Lessons from the Recent Policy Experience in the Australian Indigenous Community-Employment Sector

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Zoe Staines https://orcid.org/0000-0002-5295-1532


Labour economics, Labour market policy, labour market regulation, welfare, wellbeing, remote, indigenous, employment, unemployment


Indigenous disadvantage in Australia is persistent and includes continued low labourforce participation and employment, especially in remote areas. Government-driven employment programs respond by engaging (predominantly Indigenous) jobseekers in regional and remote Australia to improve outcomes. However, results have been mixed.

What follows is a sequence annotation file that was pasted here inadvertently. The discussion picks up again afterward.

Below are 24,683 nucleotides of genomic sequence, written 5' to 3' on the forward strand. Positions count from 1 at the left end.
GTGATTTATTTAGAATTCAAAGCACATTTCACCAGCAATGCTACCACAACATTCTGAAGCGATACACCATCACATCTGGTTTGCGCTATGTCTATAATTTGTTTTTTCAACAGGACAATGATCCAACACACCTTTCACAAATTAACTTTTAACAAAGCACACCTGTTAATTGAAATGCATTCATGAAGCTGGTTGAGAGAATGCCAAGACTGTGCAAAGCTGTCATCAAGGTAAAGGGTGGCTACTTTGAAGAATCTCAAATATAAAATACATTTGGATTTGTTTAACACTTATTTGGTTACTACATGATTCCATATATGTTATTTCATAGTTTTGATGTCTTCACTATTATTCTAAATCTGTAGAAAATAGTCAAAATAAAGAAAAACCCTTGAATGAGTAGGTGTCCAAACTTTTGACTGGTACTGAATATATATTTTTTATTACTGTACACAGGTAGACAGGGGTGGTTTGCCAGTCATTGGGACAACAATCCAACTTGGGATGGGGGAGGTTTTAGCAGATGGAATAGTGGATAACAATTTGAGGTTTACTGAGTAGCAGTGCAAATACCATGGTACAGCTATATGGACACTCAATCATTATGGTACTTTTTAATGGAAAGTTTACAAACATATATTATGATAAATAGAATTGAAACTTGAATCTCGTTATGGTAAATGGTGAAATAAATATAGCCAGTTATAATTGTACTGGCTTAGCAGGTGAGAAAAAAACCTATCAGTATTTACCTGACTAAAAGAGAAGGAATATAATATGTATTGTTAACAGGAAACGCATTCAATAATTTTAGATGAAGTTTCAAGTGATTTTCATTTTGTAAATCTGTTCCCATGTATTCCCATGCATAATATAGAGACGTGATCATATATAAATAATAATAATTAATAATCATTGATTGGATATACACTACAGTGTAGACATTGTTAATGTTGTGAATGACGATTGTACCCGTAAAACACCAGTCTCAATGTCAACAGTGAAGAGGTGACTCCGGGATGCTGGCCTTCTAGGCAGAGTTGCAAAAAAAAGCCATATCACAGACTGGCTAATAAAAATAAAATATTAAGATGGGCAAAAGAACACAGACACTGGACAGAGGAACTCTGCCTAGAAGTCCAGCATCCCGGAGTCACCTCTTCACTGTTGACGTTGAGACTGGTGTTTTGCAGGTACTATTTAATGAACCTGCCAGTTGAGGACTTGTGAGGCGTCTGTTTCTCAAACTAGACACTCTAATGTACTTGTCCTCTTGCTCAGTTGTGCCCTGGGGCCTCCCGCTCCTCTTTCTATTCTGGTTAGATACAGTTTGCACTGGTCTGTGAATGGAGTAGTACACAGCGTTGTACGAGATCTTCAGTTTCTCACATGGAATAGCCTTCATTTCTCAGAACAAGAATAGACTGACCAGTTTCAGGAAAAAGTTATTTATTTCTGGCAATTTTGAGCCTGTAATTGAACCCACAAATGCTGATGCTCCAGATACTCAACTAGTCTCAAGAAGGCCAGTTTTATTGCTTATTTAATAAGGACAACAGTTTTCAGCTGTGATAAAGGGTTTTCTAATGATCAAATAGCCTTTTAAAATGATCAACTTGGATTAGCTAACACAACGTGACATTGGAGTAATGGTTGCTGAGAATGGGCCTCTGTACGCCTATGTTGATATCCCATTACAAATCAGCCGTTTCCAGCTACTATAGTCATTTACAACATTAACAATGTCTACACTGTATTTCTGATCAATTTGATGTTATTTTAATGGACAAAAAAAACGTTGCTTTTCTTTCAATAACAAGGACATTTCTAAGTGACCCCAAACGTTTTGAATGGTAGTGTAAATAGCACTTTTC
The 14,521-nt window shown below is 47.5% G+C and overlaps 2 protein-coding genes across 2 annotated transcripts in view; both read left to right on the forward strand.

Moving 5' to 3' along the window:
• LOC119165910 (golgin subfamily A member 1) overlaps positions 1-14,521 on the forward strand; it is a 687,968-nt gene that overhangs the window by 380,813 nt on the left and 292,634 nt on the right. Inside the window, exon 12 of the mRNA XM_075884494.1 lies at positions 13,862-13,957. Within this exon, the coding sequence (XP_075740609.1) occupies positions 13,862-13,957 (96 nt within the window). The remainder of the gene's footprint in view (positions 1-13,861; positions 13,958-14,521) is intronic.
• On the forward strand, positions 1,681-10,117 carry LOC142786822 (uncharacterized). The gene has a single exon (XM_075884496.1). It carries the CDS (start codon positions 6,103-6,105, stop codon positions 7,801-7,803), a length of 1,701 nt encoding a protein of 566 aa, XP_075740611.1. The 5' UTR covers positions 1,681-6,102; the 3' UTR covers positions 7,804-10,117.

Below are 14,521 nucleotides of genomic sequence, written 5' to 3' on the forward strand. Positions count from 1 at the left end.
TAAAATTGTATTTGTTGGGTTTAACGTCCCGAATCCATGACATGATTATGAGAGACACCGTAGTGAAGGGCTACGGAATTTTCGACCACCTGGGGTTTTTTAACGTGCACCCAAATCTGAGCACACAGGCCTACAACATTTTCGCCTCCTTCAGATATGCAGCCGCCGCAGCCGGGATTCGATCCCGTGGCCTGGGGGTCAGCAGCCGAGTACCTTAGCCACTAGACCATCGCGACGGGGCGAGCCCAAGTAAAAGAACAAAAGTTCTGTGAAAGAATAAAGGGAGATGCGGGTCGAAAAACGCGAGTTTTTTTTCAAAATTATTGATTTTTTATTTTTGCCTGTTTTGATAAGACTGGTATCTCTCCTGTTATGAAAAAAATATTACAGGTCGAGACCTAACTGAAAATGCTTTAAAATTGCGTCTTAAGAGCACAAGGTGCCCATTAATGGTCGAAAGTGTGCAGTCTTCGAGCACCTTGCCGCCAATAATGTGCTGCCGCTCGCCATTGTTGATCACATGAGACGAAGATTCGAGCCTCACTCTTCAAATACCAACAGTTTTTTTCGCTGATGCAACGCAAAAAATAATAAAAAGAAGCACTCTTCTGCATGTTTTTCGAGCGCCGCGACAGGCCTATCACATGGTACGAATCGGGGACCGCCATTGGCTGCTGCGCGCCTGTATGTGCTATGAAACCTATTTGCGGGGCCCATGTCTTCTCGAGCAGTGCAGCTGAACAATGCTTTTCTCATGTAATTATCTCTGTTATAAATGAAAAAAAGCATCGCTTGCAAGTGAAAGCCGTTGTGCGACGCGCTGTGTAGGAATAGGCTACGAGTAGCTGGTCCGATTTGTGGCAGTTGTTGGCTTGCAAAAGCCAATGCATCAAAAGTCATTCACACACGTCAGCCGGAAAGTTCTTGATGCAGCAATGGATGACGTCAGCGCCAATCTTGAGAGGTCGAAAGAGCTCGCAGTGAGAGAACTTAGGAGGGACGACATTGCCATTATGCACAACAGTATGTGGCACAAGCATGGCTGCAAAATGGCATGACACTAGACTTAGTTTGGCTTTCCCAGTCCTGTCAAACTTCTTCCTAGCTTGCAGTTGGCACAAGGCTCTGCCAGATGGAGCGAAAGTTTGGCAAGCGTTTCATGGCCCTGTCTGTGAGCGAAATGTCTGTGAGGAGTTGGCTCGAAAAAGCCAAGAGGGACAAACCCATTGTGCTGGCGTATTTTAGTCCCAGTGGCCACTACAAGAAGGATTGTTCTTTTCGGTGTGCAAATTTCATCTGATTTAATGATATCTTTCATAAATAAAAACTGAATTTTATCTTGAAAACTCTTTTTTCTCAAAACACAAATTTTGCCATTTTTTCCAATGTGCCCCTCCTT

Much of the extant literature focuses on the Community Development Employment Program (CDEP)—Australia’s longest-lasting community-employment program (1977–2015). There are comparatively few studies that focus on programs implemented since 2007, when CDEP began to be phased out, and no studies that trace this recent history in its entirety. This study fills this gap by exploring and comparing the key features of four employment programs from 2007 onwards—a period of relatively rapid program change. The paper discusses their key similarities and differences and argues that, despite rapid vicissitudes, the underlying policy settings remain largely stable. This offers some potential lessons for future policy approaches, which are particularly timely in the lead up to yet another new program being scheduled for implementation in early 2019.

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